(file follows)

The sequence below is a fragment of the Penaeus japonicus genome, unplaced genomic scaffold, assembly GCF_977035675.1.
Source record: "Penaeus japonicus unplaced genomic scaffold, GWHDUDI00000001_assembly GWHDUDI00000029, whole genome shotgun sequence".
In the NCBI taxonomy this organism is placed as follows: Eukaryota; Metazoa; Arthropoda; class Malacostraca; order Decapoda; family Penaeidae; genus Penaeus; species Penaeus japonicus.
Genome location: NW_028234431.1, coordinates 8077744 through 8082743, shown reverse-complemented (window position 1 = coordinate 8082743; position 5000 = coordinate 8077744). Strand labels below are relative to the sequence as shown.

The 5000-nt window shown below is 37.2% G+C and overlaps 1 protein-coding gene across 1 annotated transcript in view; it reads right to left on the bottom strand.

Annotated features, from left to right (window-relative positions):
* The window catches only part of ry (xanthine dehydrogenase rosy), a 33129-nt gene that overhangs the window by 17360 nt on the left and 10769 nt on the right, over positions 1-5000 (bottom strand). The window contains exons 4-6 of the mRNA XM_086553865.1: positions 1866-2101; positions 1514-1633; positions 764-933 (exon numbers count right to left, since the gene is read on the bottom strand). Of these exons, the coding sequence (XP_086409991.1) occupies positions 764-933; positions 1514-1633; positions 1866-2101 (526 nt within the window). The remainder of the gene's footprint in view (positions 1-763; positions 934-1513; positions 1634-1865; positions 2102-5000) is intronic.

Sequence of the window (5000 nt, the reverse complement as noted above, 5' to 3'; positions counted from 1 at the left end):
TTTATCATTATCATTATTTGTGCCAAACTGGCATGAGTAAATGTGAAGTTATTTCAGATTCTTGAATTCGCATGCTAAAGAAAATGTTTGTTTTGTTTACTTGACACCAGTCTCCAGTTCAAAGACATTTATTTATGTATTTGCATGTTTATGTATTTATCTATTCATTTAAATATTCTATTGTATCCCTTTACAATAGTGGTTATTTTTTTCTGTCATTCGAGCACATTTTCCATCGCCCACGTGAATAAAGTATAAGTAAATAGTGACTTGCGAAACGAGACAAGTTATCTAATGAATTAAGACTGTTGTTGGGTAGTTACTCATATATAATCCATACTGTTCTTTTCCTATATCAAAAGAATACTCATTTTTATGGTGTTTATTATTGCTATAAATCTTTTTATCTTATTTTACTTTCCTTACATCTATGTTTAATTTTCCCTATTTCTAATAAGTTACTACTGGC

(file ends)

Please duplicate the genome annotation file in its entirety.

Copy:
The sequence below is a fragment of the Penaeus japonicus genome, unplaced genomic scaffold, assembly GCF_977035675.1.
Source record: "Penaeus japonicus unplaced genomic scaffold, GWHDUDI00000001_assembly GWHDUDI00000029, whole genome shotgun sequence".
In the NCBI taxonomy this organism is placed as follows: Eukaryota; Metazoa; Arthropoda; class Malacostraca; order Decapoda; family Penaeidae; genus Penaeus; species Penaeus japonicus.
Genome location: NW_028234431.1, coordinates 8077744 through 8082743, shown reverse-complemented (window position 1 = coordinate 8082743; position 5000 = coordinate 8077744). Strand labels below are relative to the sequence as shown.

The 5000-nt window shown below is 37.2% G+C and overlaps 1 protein-coding gene across 1 annotated transcript in view; it reads right to left on the bottom strand.

Annotated features, from left to right (window-relative positions):
* The window catches only part of ry (xanthine dehydrogenase rosy), a 33129-nt gene that overhangs the window by 17360 nt on the left and 10769 nt on the right, over positions 1-5000 (bottom strand). The window contains exons 4-6 of the mRNA XM_086553865.1: positions 1866-2101; positions 1514-1633; positions 764-933 (exon numbers count right to left, since the gene is read on the bottom strand). Of these exons, the coding sequence (XP_086409991.1) occupies positions 764-933; positions 1514-1633; positions 1866-2101 (526 nt within the window). The remainder of the gene's footprint in view (positions 1-763; positions 934-1513; positions 1634-1865; positions 2102-5000) is intronic.

Sequence of the window (5000 nt, the reverse complement as noted above, 5' to 3'; positions counted from 1 at the left end):
TTTATCATTATCATTATTTGTGCCAAACTGGCATGAGTAAATGTGAAGTTATTTCAGATTCTTGAATTCGCATGCTAAAGAAAATGTTTGTTTTGTTTACTTGACACCAGTCTCCAGTTCAAAGACATTTATTTATGTATTTGCATGTTTATGTATTTATCTATTCATTTAAATATTCTATTGTATCCCTTTACAATAGTGGTTATTTTTTTCTGTCATTCGAGCACATTTTCCATCGCCCACGTGAATAAAGTATAAGTAAATAGTGACTTGCGAAACGAGACAAGTTATCTAATGAATTAAGACTGTTGTTGGGTAGTTACTCATATATAATCCATACTGTTCTTTTCCTATATCAAAAGAATACTCATTTTTATGGTGTTTATTATTGCTATAAATCTTTTTATCTTATTTTACTTTCCTTACATCTATGTTTAATTTTCCCTATTTCTAATAAGTTACTACTGGC